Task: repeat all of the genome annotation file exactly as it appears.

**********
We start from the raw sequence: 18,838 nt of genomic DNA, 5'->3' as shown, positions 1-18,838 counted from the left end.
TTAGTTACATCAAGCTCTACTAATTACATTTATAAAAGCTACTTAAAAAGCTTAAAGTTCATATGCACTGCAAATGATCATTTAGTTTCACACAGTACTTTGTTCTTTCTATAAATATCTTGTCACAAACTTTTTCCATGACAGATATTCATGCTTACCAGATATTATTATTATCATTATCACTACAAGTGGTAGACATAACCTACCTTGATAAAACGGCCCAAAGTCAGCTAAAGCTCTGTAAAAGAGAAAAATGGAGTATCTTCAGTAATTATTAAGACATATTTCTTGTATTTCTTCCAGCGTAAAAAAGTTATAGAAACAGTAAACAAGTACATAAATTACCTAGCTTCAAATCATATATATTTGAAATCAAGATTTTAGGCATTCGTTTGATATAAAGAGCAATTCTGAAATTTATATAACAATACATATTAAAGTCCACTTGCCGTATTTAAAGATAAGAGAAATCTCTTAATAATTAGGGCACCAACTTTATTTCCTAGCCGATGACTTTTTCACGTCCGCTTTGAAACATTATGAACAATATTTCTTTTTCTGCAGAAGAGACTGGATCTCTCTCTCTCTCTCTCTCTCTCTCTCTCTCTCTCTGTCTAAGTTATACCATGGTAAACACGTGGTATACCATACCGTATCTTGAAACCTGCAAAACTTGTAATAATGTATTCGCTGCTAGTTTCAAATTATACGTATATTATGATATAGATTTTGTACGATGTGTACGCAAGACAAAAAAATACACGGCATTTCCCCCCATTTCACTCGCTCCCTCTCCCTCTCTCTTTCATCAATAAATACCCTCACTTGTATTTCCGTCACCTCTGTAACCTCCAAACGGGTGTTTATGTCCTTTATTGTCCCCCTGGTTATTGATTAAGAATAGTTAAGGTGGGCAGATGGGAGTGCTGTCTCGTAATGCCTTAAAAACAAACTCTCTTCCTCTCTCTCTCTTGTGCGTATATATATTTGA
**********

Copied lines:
We start from the raw sequence: 18,838 nt of genomic DNA, 5'->3' as shown, positions 1-18,838 counted from the left end.
TTAGTTACATCAAGCTCTACTAATTACATTTATAAAAGCTACTTAAAAAGCTTAAAGTTCATATGCACTGCAAATGATCATTTAGTTTCACACAGTACTTTGTTCTTTCTATAAATATCTTGTCACAAACTTTTTCCATGACAGATATTCATGCTTACCAGATATTATTATTATCATTATCACTACAAGTGGTAGACATAACCTACCTTGATAAAACGGCCCAAAGTCAGCTAAAGCTCTGTAAAAGAGAAAAATGGAGTATCTTCAGTAATTATTAAGACATATTTCTTGTATTTCTTCCAGCGTAAAAAAGTTATAGAAACAGTAAACAAGTACATAAATTACCTAGCTTCAAATCATATATATTTGAAATCAAGATTTTAGGCATTCGTTTGATATAAAGAGCAATTCTGAAATTTATATAACAATACATATTAAAGTCCACTTGCCGTATTTAAAGATAAGAGAAATCTCTTAATAATTAGGGCACCAACTTTATTTCCTAGCCGATGACTTTTTCACGTCCGCTTTGAAACATTATGAACAATATTTCTTTTTCTGCAGAAGAGACTGGATCTCTCTCTCTCTCTCTCTCTCTCTCTCTCTCTCTCTGTCTAAGTTATACCATGGTAAACACGTGGTATACCATACCGTATCTTGAAACCTGCAAAACTTGTAATAATGTATTCGCTGCTAGTTTCAAATTATACGTATATTATGATATAGATTTTGTACGATGTGTACGCAAGACAAAAAAATACACGGCATTTCCCCCCATTTCACTCGCTCCCTCTCCCTCTCTCTTTCATCAATAAATACCCTCACTTGTATTTCCGTCACCTCTGTAACCTCCAAACGGGTGTTTATGTCCTTTATTGTCCCCCTGGTTATTGATTAAGAATAGTTAAGGTGGGCAGATGGGAGTGCTGTCTCGTAATGCCTTAAAAACAAACTCTCTTCCTCTCTCTCTCTTGTGCGTATATATATTTGA